Files in this item



application/pdfDavidson_Carl.pdf (5MB)
(no description provided)PDF


Title:The modeled effects of fire on carbon balance and vegetation abundance in Alaskan tundra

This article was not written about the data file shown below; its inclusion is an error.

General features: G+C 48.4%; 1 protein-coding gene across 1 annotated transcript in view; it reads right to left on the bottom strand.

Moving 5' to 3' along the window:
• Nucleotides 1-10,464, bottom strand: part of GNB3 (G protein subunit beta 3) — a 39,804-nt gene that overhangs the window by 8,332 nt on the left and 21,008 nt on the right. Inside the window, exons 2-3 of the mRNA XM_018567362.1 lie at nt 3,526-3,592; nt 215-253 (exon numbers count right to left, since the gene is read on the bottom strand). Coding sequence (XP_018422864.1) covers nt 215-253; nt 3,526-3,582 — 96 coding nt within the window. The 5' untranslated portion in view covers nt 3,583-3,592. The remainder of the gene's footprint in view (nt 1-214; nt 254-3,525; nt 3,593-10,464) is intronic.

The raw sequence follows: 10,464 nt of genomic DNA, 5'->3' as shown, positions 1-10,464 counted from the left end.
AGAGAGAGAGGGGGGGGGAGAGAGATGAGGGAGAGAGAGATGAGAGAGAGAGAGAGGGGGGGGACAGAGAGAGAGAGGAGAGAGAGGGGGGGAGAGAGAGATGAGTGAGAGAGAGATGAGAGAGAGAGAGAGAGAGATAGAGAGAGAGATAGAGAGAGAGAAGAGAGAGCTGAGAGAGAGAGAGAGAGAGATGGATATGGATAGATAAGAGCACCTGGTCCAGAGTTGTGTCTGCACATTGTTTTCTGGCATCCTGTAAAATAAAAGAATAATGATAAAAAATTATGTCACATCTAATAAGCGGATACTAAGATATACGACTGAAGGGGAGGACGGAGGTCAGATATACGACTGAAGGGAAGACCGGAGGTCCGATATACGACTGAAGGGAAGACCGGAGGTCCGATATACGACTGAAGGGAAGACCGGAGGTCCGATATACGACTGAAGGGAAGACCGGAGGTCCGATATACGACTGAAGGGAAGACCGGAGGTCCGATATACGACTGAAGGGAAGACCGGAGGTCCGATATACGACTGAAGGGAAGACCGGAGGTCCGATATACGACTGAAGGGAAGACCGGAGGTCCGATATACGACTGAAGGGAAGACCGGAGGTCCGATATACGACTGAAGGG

Author(s):Davidson, Carl
Advisor(s):Dietze, Michael C.
Department / Program:School of Integrative Biology
Discipline:Ecol, Evol, Conservation Biol
Degree Granting Institution:University of Illinois at Urbana-Champaign
carbon balance
functional groups
climate change